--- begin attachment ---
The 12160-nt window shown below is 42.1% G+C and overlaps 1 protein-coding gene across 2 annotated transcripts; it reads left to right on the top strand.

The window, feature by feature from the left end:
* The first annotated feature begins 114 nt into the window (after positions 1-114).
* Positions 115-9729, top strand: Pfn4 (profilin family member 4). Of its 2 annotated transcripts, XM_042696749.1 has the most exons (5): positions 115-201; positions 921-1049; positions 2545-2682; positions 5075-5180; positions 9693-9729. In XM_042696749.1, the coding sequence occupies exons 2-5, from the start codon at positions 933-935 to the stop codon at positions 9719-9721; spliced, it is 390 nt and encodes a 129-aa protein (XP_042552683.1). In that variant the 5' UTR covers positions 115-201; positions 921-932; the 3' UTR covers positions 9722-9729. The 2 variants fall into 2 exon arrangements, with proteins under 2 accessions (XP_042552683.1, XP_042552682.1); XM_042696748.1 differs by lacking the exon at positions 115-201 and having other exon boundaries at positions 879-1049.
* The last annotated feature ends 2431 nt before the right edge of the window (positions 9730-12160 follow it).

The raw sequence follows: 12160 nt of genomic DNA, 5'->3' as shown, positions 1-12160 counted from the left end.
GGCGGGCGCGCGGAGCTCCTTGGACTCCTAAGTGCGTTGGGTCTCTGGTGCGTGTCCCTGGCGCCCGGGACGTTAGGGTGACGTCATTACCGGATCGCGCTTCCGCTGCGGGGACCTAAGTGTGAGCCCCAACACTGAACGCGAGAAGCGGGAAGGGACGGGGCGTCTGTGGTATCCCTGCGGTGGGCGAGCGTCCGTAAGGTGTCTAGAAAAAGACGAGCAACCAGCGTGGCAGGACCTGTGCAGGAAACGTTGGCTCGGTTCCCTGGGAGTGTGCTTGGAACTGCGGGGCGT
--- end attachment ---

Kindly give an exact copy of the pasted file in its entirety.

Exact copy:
The 12160-nt window shown below is 42.1% G+C and overlaps 1 protein-coding gene across 2 annotated transcripts; it reads left to right on the top strand.

The window, feature by feature from the left end:
* The first annotated feature begins 114 nt into the window (after positions 1-114).
* Positions 115-9729, top strand: Pfn4 (profilin family member 4). Of its 2 annotated transcripts, XM_042696749.1 has the most exons (5): positions 115-201; positions 921-1049; positions 2545-2682; positions 5075-5180; positions 9693-9729. In XM_042696749.1, the coding sequence occupies exons 2-5, from the start codon at positions 933-935 to the stop codon at positions 9719-9721; spliced, it is 390 nt and encodes a 129-aa protein (XP_042552683.1). In that variant the 5' UTR covers positions 115-201; positions 921-932; the 3' UTR covers positions 9722-9729. The 2 variants fall into 2 exon arrangements, with proteins under 2 accessions (XP_042552683.1, XP_042552682.1); XM_042696748.1 differs by lacking the exon at positions 115-201 and having other exon boundaries at positions 879-1049.
* The last annotated feature ends 2431 nt before the right edge of the window (positions 9730-12160 follow it).

The raw sequence follows: 12160 nt of genomic DNA, 5'->3' as shown, positions 1-12160 counted from the left end.
GGCGGGCGCGCGGAGCTCCTTGGACTCCTAAGTGCGTTGGGTCTCTGGTGCGTGTCCCTGGCGCCCGGGACGTTAGGGTGACGTCATTACCGGATCGCGCTTCCGCTGCGGGGACCTAAGTGTGAGCCCCAACACTGAACGCGAGAAGCGGGAAGGGACGGGGCGTCTGTGGTATCCCTGCGGTGGGCGAGCGTCCGTAAGGTGTCTAGAAAAAGACGAGCAACCAGCGTGGCAGGACCTGTGCAGGAAACGTTGGCTCGGTTCCCTGGGAGTGTGCTTGGAACTGCGGGGCGT